As all University of Washington students know, the UW campus in Seattle is famous for its towering Japanese cherry blossom trees, blooming over the Quad each spring. Students, families, and tourists alike all flock to campus to see and photograph these magnificent blossoms, taking your acceptance picture in front of one of these trees being almost a right of passage for every UW freshman. However, in these unusual times, this spring staple seems to be missing from our lives, something many students dread as they are cooped up in their rooms instead of appreciating campus in the warming spring weather like usual. In this article, we’ll let you know what you can do to still appreciate the famous cherry blossoms safely from home, as well as give you some insight into where these trees came from.
The cherry blossoms in the Quad consist of 30 Yoshino cherry trees, shipped directly from Japan in the 1930s. They were originally planted in the Washington State Arboretum, but moved to the Quad in 1963. Since then, the cherry blossoms bloom usually every mid-March to early April, have been cloned and grown by researchers, and have been visited by thousands of tourists from all over.
This year, the University of Washington’s Seattle campus has implemented lots of new programs to encourage to public to see the blossoms from their own home. The university itself greatly encourages everyone to stay home and stay safe, and urges the general public to please not visit the UW campus (there aren’t even public restrooms open!).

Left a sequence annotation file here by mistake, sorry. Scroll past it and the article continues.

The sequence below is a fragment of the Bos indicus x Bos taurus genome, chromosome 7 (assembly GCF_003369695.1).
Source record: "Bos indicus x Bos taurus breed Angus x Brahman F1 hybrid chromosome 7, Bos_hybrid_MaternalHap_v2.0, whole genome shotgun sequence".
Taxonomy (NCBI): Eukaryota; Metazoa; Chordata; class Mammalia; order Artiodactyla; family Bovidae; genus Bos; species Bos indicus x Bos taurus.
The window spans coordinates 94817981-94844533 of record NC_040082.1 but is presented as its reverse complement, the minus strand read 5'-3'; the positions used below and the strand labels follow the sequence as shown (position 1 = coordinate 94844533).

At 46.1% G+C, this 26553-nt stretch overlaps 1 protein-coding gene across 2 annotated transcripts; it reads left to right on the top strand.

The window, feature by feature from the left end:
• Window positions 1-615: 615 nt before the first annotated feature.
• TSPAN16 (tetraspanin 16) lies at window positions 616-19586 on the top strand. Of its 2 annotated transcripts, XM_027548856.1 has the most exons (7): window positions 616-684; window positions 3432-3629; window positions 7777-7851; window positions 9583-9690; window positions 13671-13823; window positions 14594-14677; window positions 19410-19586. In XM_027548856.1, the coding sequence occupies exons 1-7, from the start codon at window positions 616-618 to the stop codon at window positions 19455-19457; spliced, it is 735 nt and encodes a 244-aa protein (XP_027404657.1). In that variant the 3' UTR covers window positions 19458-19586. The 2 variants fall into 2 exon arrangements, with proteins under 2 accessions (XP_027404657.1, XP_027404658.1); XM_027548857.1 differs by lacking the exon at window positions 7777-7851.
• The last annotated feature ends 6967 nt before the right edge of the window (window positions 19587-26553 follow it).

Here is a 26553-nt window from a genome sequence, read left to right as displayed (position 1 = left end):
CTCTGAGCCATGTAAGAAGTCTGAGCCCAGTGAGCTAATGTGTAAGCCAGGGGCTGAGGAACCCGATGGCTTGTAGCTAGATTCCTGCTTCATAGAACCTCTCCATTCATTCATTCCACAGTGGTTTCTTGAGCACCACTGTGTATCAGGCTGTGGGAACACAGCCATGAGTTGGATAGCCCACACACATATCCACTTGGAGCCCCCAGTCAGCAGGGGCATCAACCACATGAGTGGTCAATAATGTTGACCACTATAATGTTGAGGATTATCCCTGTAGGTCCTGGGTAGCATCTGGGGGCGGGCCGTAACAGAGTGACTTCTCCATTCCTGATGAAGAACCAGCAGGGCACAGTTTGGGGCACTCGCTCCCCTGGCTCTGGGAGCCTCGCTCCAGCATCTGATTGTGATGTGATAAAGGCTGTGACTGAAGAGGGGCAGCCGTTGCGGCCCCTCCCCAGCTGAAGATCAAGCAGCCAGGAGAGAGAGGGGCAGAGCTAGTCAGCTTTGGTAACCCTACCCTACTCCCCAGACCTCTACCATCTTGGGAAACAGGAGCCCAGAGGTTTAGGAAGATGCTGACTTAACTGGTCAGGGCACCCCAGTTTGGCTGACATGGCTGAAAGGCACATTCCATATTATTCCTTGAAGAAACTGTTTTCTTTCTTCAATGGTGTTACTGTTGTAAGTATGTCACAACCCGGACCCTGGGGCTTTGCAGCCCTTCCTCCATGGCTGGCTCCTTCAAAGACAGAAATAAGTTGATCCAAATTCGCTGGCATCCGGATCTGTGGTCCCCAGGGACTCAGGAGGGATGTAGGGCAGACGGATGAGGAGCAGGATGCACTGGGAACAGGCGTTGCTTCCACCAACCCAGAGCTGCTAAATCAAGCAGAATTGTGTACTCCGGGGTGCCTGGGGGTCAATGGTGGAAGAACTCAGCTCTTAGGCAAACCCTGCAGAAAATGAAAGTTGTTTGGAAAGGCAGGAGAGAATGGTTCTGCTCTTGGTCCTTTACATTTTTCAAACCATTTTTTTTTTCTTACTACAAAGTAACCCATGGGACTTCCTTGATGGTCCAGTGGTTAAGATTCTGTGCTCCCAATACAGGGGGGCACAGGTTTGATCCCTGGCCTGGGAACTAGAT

If you feel like there just aren’t enough of these blossoms on your feed this year and are missing all of the picturesque posts we usually see around this time, head to @uwcherryblossom to see the UW blossoms’ very own Twitter page. You’ll get almost daily updates and plenty of pretty pictures to put you in the spring mood.
If you want something more interactive and realistic to simulate the feeling of being in the Quad itself, you can visit this link to see this 24/7 YouTube live stream of the cherry blossoms in the Quad. That’s right, you can see the fully bloomed blossoms all day long, even in the middle of the night. Another live stream also exists of Red Square 24/7, at this link, if you’re just missing being on campus in general and are curious to see what it looks like in the middle of a pandemic (spoiler alert, not very different).
Of course, there are also other locations in Seattle you can visit to see some cherry blossoms, like Green Lake Park or Jefferson Park. If you do choose to visit any place in Seattle, it’s important that you choose a time that isn’t very busy, wear a mask, and make sure to socially distance from others! Even if you can’t see the cherry blossoms on campus this year, we hope you know that you’re staying safe at home, and making sure that we can all safely return and see the blossoms next time.